High Court to decide legality of government ‘imposing’ junior doctor contracts
Lawyers acting for junior doctors will attend a hearing in the High Court later this month to question the legality of health secretary Jeremy Hunt’s decision to impose a new contract on junior doctors, which was rejected in a vote this week by members of the British Medical Association (BMA).
The High Court hearing, which will also be attended by lawyers representing the Department of Health, is one of two legal cases concerning junior doctors’ contracts, which were stalled pending the outcome of the BMA ballot. There has been no decision on whether the second case – which is contesting the contract on equality grounds – will be reinstated, a BMA spokesman said.
Saimo Chahal, partner at law firm Bindmans who is representing the independent campaign group Justice for Health, said: “The secretary of state appears to have re-adopted his role as a decision maker and has purported to decide that the new contract should be introduced in the NHS.
“It remains wholly unclear precisely what this means because the secretary of state only has a power to recommend that NHS bodies use this contract but no power to impose it. We are considering the legal implications.”
Junior doctors and medical students voted against the new contracts – details of which had been agreed by the BMA, Acas and the government in May – by a majority of 58 per cent. The ballot had a turnout of 37,000 (68 per cent).
Addressing the House of Commons following the ballot, Hunt said the vote had left the junior doctors’ contract debate in a “no-man’s land that, if it continues, can only damage the NHS”.
He said the only way past the issue, which has been in debate for three years, was to go ahead with the “phased introduction of the exact contract that was negotiated, agreed and supported by the BMA leadership”.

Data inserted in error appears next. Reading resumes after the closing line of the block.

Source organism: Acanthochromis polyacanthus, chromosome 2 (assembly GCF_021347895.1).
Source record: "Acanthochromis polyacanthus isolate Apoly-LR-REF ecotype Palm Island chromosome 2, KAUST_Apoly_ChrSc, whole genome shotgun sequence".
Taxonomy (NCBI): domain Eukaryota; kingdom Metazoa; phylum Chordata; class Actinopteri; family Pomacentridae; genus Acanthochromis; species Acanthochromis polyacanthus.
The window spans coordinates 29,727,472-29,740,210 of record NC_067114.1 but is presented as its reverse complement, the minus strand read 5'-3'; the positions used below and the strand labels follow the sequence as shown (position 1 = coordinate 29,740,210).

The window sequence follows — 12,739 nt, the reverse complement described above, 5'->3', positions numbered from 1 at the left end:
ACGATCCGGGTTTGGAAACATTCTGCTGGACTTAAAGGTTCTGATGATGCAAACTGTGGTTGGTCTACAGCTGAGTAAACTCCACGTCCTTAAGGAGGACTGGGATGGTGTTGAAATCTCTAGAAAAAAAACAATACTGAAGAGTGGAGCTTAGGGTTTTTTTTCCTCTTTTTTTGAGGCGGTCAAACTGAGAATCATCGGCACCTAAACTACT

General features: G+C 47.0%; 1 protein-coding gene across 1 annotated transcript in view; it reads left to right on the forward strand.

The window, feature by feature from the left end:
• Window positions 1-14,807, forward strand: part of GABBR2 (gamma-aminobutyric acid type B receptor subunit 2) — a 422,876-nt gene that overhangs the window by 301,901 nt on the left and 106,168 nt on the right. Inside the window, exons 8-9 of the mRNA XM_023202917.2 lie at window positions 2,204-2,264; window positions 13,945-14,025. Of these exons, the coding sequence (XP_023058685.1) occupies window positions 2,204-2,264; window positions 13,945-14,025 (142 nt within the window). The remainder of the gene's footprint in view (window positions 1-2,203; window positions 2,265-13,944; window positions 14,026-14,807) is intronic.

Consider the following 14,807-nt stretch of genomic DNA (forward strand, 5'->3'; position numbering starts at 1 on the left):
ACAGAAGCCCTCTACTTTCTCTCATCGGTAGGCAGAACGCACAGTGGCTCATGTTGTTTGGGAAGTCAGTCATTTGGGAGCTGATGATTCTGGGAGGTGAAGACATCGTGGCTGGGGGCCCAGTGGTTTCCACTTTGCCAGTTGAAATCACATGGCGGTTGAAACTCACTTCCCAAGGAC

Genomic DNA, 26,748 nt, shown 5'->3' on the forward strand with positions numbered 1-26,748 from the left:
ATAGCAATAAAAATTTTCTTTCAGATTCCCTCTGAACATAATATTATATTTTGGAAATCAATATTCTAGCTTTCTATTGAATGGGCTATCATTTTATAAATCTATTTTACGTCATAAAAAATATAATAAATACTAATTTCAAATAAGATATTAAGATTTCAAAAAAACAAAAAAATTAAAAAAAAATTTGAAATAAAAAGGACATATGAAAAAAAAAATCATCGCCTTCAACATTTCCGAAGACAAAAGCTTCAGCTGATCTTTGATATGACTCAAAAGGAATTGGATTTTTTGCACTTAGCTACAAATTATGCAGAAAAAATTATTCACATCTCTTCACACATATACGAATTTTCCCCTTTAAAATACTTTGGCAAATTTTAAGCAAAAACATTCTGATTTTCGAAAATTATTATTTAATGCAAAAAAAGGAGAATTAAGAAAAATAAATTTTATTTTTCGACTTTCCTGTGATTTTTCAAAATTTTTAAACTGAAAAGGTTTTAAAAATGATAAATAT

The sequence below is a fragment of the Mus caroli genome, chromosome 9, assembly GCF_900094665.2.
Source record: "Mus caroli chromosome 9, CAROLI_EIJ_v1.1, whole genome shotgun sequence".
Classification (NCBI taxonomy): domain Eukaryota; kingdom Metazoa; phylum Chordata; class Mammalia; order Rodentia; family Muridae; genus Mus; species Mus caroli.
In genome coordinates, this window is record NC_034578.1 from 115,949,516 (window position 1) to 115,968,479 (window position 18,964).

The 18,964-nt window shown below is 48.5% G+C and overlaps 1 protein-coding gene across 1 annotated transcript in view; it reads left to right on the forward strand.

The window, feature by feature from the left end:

Johann Malawana, chairman of the junior doctors’ committee at the BMA resigned as a result of the ballot.
Hunt said “protracted uncertainty” following Brexit would only further damage the NHS, those working in it and its patients. Under current plans, the new contracts will be phased in between October this year and October 2017.
BMA junior doctor committee interim chair, Dr Ellen McCourt, said it was “extremely disappointing” that the government was pushing ahead with the introduction of the new contracts.
“By choosing this route, rather than building on progress made and addressing the outstanding issues which led to a rejection of the contract by many junior doctors, the government is simply storing up problems for the future,” she said.
Looking to address the outstanding concerns, Hunt said NHS Employers had agreed to work with the BMA to monitor the implementation of the contract and improve rostering practice for junior doctors. He added: “Nor will we let up on efforts to eliminate the gender pay gap. Today I can announce that I will commission an independent report on how to reduce and eliminate that gap in the medical profession as well. I will announce shortly who will be leading that important piece of work, which I hope to have initial considerations from in September.”
The terms of the contract agreed by the BMA, Acas and the government will see weekend working become ‘plain time’ – part of a junior doctor’s normal working week. Junior doctors who work more than six weekends in a year will qualify for an extra pay allowance, up to a maximum of 10 per cent, which will increase the more weekends they work.
It is predicted that junior doctors’ basic pay will rise by between 10 and 11 per cent on average, night shifts will attract a 37 per cent increased pay rate – less than existing night shift rates of 50 per cent.
Story via – http://www.cipd.co.uk/pm/peoplemanagement/b/weblog/archive/2016/07/07/high-court-to-decide-legality-of-government-imposing-junior-doctor-contracts.aspx